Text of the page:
Together with Airbus’ A330neo, the A321XLR perfectly addresses the “middle of the market” (the gap between single-aisle aircraft and the smallest widebodies), and also enables Airbus to enhance the product coverage between its A220 and A320 single-aisle families and the widebody A330neo and A350 XWB.
According to Isabelle Bloy, the A321XLR’s engineering head, Airbus derived the aircraft from its A321LR variant – with the A321LR’s two added rear fuel tanks replaced by a permanent rear centre tank. Additionally, a forward additional centre fuel tank can be incorporated in the A321XLR.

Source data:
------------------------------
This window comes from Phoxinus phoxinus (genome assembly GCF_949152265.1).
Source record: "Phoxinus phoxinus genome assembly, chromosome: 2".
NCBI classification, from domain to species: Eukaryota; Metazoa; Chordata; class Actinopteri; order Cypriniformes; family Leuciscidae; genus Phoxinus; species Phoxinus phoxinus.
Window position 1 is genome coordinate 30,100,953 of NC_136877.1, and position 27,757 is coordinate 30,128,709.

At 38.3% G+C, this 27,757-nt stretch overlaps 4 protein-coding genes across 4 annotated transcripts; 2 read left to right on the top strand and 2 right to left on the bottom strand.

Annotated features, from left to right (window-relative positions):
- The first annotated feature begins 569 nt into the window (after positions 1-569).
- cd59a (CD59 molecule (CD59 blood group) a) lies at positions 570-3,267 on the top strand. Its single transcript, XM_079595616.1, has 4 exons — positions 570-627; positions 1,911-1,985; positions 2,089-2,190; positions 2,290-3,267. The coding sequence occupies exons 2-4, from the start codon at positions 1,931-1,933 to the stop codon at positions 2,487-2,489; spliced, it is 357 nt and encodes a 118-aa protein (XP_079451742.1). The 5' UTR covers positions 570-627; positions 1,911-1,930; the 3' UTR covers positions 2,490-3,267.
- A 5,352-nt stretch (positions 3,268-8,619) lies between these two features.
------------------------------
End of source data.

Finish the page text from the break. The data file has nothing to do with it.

Other changes include strengthening in the fuselage and main landing gear, the incorporation of a modified inboard wing flap for improved low-speed performance, along with larger capacities for the aircraft’s water and waste tanks.
Final assembly of the first A321XLR is planned for 2021, with the aircraft’s entry into airline service targeted in 2023.